Islam gives a consequence picture in which man must utilize his discretion powers to seek out the truth by intellectuality and observation. We show them Our predications on the borders but within themselves till they realize it’s the truth. (41:53). Muslim societies must build an egalitarian social order inside a democratic government. Achieving this purpose requires creating an environment where human freedom can flourish and find creative fulfilment. Reason needs knowledge, and faith needs inquiry and thought. Using faith and reason, one must show that adding ethical considerations does not restrict the spirit of study.


This paper is the short version which was submitted for the author’s semester two mid-exam assignment for subject “Principles of Islamic Economics”. For the complete version and further discuss, commenting below is suggested.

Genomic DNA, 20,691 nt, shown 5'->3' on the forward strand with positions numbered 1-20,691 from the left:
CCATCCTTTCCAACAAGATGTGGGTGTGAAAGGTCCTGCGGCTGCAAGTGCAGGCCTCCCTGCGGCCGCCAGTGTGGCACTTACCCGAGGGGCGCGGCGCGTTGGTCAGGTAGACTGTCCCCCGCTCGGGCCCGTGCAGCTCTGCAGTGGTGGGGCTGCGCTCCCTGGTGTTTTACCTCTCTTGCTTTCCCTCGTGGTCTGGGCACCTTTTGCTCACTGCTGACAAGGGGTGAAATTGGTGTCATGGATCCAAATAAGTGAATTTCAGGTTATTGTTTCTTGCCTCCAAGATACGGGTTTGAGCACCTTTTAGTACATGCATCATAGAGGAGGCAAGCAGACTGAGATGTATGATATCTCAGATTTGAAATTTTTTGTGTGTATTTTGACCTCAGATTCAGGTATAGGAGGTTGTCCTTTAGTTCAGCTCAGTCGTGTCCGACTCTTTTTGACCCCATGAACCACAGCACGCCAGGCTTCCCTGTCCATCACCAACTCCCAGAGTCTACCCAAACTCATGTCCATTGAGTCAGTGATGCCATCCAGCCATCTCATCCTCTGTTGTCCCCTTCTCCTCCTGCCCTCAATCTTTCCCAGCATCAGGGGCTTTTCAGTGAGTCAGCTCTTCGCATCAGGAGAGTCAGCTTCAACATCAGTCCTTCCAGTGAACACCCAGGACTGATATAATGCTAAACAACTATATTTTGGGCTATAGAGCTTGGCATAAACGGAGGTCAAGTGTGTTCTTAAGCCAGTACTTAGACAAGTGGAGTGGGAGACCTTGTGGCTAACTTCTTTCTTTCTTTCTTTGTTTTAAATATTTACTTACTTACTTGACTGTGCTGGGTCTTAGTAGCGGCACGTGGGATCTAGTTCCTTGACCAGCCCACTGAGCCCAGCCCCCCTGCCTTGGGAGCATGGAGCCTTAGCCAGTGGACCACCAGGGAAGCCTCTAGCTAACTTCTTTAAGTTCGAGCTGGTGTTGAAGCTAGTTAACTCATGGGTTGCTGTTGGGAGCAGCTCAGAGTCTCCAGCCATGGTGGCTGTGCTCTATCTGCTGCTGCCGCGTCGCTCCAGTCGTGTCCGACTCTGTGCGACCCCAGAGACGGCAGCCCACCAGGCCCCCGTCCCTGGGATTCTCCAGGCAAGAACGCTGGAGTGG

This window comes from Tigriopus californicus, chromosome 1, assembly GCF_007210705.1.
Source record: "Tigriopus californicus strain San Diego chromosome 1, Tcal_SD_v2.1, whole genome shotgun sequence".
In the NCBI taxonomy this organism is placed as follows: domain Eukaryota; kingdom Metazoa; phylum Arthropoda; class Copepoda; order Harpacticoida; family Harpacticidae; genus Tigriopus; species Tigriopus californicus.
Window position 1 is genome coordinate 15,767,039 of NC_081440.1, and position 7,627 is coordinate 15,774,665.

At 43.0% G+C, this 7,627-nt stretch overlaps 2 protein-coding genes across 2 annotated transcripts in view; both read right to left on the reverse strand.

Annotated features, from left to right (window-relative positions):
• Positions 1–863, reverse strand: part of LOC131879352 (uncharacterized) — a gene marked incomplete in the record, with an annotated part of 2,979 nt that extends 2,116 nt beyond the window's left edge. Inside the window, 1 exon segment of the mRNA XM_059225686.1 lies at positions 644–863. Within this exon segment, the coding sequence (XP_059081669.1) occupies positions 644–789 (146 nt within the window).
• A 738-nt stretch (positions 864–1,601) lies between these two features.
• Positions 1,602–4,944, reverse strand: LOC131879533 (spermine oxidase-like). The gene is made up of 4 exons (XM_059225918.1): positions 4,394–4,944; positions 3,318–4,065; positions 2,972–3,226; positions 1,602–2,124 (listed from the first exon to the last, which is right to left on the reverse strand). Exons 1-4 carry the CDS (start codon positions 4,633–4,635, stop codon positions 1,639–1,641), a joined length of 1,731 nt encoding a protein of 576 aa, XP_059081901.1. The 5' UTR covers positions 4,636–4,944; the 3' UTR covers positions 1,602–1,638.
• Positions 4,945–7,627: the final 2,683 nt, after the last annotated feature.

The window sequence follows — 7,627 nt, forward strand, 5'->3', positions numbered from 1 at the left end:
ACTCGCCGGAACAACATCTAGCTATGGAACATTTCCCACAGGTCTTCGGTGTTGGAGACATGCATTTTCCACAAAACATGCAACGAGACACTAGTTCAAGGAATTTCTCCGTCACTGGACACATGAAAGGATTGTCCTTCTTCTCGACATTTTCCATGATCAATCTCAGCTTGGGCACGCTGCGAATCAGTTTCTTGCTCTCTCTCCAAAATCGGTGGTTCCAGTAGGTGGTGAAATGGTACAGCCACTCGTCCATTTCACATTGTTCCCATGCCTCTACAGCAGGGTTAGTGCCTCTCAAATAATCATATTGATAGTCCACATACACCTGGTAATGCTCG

Ismail is a semester-three Master of Art student, majoring Economics in Faculty of Economics and Business, UIII. Some field of interest of his are macroeconomics, green economy, and Islamic financing. Few years ago until recently, he had been filling the leisure time he had by teaching at newly established private senior high school in Yogyakarta, tutoring IELTS for a renowded English course in Pare Kediri, and accepting translation projects. Now, while being occupied with his thesis proposal preparation, he commits to do some research, attend conferences and do beneficial voluntary activities, related to his major in particular.